Except for 9:33 in a game against Germany, Jack Campbell played the entire World Junior Championship. He won the tournament’s directorate award as the best goaltender and proceeded to dominate at the international level. Andy Iles only got to play a little under 10 minutes, but believe it or not, I still have an evaluation. So here we go:
Jack Campbell — 353:35 Min, 1.70 GAA, 159 SVS, .941 SV% — Hands down, the MVP of this U.S. team. No one could possibly argue with that. Even in the loss to Canada, Campbell was stellar, single-handedly keeping the U.S. in the game, score-wise. He was the top goaltender in the tournament, statistically, but also intangibly. The confidence his team had in him was obvious. It seemed he made almost all the saves he had to make and rarely got beat cleanly. There’s no doubt that this young man is the top goaltending prospect in all of hockey. The Dallas Stars won’t want to rush him, but I don’t know if I could fault them for giving this guy a spot on their team next year. Still, if Dallas wants to keep him in Windsor, Team USA is all the better for it next year. He’s the most decorated goaltender in the history of American hockey, with four medals (3 gold, 1 bronze from U18 and WJC), two directorate awards, two tournament all-star selections and the most ridiculous career numbers you’ll see. To have him on the bench for a third consecutive World Juniors would be a lot of fun to see. What’s there left to say? He’s a special player, with a bright future.
Andy Iles — 9:33 Min, 0.00 GA, 0 SVS, .000 SV% — Some might ask, why are you doing this? Partly it’s because I said I was going to do evaluations of ALL 22 players. But the main reason is I want to shed light on something important in the grand scheme of a team. When a goaltender is put in a back up role for a tournament of this kind, there aren’t many opportunities. Some players simply cannot handle that. They become a team cancer. The guy who always is complaining or the guy who’s not even trying in practice. That stuff can trickle down with ease. By all accounts, Andy Iles was the most gracious teammate you could ask for. Despite being a strong competitor and in his own right, a very good goaltender, he didn’t pout. He was a good teammate for the 21 other guys and particularly a good teammate to Campbell. Sometimes the most important performances come off the ice. His size may keep him from being drafted in his second go-around this year, but we’ve not heard the last of Andy Iles. He’ll continue to be a solid goaltender at Cornell, and if someone’s willing to give him a shot, they won’t be sorry.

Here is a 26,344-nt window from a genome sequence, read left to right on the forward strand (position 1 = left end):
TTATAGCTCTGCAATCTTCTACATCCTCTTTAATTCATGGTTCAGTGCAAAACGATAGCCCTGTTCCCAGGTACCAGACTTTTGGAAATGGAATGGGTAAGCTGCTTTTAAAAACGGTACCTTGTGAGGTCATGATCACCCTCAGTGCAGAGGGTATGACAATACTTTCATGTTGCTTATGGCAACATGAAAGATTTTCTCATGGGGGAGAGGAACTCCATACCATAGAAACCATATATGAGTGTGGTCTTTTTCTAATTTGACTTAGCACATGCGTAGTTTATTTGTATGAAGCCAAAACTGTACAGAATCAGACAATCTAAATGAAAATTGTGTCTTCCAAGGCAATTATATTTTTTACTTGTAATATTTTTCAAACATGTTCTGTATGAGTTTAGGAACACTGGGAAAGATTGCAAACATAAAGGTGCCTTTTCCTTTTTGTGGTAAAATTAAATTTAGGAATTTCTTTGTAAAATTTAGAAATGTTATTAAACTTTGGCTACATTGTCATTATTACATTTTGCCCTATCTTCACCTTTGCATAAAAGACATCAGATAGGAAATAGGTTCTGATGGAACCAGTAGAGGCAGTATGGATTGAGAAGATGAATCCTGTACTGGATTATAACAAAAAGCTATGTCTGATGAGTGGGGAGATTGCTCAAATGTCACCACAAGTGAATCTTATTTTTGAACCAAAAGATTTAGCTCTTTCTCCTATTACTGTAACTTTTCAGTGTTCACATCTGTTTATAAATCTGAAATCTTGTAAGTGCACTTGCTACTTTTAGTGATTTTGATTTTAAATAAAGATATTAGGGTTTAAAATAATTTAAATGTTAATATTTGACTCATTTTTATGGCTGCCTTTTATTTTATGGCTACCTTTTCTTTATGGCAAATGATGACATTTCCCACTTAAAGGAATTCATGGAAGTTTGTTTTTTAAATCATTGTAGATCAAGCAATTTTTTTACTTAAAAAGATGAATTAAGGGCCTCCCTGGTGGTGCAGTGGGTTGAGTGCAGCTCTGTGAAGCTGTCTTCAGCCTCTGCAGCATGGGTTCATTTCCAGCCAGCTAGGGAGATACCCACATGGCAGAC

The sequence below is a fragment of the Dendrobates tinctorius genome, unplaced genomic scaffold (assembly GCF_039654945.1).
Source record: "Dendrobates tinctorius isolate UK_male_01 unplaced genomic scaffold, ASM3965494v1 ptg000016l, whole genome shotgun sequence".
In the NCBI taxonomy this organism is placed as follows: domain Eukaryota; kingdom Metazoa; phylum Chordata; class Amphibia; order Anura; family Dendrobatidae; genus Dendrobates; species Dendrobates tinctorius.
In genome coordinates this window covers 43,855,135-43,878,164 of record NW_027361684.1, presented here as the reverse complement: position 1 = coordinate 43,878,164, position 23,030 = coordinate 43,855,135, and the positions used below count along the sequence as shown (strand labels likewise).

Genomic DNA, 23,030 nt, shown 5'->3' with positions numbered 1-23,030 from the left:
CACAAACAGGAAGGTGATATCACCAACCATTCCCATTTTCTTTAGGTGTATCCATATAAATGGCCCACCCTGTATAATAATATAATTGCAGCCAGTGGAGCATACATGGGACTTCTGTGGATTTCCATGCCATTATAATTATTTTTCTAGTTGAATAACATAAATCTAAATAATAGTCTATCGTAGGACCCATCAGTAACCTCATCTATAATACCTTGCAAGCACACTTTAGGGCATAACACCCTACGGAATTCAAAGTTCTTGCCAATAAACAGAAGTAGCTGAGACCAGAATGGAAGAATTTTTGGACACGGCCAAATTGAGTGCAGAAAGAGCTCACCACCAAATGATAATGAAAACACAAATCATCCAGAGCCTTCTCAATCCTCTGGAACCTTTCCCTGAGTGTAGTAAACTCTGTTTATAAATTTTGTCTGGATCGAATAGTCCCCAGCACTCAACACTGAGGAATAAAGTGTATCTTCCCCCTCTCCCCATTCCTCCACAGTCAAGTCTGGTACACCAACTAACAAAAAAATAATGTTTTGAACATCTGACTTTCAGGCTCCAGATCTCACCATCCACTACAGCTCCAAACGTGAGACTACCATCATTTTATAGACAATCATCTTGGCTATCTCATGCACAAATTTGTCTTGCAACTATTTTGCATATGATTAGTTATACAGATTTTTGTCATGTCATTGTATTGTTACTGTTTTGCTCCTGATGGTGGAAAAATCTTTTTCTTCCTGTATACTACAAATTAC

Coming up after the jump… Several players I think may be called upon in 2012…
In 2012, Team USA will have a sour taste in their mouths after finishing third this year. They’re going to have a very formidable team, with the solid 1992 birth years and several key 1993s. I also take a quick look at three 1994 born players that may be in the mix. This list is in no way comprehensive. It’s based on players I’ve seen enough of to make a call on whether or not they should be in the mix. If you have suggestions, leave them in the comments! I always love to hear your input.
For the record, Chris Dilks over at Western College Hockey Blog did this same thing, and I have to say our lists are going to look really similar. So check out his thoughts, as well.
This list doesn’t include any of the players from the 2011 team that are still eligible for 2012. So here are the names you must know:
Brandon Saad — Saginaw Spirit (OHL) — Saad just missed the cut this year, but it won’t happen again. He’s got a chance to be a top-5 draft pick this June. Saad is a premier power forward that has a gift for scoring. He’s played in international tournaments throughout his career and will be heavily relied upon next year. His speed and strength are going to be needed in Alberta.